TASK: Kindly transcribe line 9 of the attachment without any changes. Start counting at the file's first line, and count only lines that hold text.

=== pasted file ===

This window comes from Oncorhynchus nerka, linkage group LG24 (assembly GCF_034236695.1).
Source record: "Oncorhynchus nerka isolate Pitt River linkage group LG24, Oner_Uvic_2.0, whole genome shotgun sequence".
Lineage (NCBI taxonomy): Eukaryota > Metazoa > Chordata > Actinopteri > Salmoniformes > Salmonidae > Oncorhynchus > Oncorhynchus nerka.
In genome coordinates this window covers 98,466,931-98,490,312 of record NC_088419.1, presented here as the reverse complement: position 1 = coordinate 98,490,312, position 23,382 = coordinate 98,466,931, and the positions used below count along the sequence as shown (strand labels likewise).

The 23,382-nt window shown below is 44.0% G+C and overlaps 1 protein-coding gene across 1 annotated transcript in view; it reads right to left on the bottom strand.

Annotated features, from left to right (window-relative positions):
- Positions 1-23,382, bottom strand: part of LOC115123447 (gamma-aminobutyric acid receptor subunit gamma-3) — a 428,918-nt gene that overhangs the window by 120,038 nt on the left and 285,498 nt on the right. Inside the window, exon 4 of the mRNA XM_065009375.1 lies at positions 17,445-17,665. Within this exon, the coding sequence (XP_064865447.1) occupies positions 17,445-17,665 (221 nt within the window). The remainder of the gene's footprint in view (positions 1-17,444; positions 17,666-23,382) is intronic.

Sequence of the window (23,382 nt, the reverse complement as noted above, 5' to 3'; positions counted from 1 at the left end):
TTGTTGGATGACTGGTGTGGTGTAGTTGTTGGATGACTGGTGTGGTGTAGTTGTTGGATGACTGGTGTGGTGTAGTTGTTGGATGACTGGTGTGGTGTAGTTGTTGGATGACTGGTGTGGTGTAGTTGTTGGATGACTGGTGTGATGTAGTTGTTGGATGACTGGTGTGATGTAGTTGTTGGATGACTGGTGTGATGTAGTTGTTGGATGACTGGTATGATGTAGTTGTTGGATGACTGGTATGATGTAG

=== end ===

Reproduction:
TTGTTGGATGACTGGTGTGGTGTAGTTGTTGGATGACTGGTGTGGTGTAGTTGTTGGATGACTGGTGTGGTGTAGTTGTTGGATGACTGGTGTGGTGTAGTTGTTGGATGACTGGTGTGGTGTAGTTGTTGGATGACTGGTGTGATGTAGTTGTTGGATGACTGGTGTGATGTAGTTGTTGGATGACTGGTGTGATGTAGTTGTTGGATGACTGGTATGATGTAGTTGTTGGATGACTGGTATGATGTAG